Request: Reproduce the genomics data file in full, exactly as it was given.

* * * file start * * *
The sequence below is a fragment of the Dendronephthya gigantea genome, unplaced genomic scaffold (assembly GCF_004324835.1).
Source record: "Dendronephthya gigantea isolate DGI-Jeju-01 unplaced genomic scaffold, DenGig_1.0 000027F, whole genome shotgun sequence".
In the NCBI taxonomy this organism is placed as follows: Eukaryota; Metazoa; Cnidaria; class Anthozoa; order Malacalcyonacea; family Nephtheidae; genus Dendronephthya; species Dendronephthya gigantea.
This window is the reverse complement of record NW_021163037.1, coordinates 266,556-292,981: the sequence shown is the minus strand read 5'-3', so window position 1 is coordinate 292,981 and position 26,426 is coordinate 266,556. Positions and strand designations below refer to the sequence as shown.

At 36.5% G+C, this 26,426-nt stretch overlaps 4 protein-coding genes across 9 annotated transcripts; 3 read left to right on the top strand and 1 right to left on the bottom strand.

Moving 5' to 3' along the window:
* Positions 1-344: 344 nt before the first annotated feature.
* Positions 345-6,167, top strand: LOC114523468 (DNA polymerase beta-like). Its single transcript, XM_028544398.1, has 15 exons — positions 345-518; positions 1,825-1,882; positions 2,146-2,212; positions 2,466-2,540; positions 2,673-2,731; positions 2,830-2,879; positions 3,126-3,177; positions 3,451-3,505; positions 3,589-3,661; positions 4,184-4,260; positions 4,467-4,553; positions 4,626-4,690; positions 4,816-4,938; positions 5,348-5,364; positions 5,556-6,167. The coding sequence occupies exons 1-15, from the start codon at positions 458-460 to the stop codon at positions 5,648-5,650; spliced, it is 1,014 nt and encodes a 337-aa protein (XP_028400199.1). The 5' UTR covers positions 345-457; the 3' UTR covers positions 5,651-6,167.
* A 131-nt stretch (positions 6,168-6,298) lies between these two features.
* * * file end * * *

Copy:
The sequence below is a fragment of the Dendronephthya gigantea genome, unplaced genomic scaffold (assembly GCF_004324835.1).
Source record: "Dendronephthya gigantea isolate DGI-Jeju-01 unplaced genomic scaffold, DenGig_1.0 000027F, whole genome shotgun sequence".
In the NCBI taxonomy this organism is placed as follows: Eukaryota; Metazoa; Cnidaria; class Anthozoa; order Malacalcyonacea; family Nephtheidae; genus Dendronephthya; species Dendronephthya gigantea.
This window is the reverse complement of record NW_021163037.1, coordinates 266,556-292,981: the sequence shown is the minus strand read 5'-3', so window position 1 is coordinate 292,981 and position 26,426 is coordinate 266,556. Positions and strand designations below refer to the sequence as shown.

At 36.5% G+C, this 26,426-nt stretch overlaps 4 protein-coding genes across 9 annotated transcripts; 3 read left to right on the top strand and 1 right to left on the bottom strand.

Moving 5' to 3' along the window:
* Positions 1-344: 344 nt before the first annotated feature.
* Positions 345-6,167, top strand: LOC114523468 (DNA polymerase beta-like). Its single transcript, XM_028544398.1, has 15 exons — positions 345-518; positions 1,825-1,882; positions 2,146-2,212; positions 2,466-2,540; positions 2,673-2,731; positions 2,830-2,879; positions 3,126-3,177; positions 3,451-3,505; positions 3,589-3,661; positions 4,184-4,260; positions 4,467-4,553; positions 4,626-4,690; positions 4,816-4,938; positions 5,348-5,364; positions 5,556-6,167. The coding sequence occupies exons 1-15, from the start codon at positions 458-460 to the stop codon at positions 5,648-5,650; spliced, it is 1,014 nt and encodes a 337-aa protein (XP_028400199.1). The 5' UTR covers positions 345-457; the 3' UTR covers positions 5,651-6,167.
* A 131-nt stretch (positions 6,168-6,298) lies between these two features.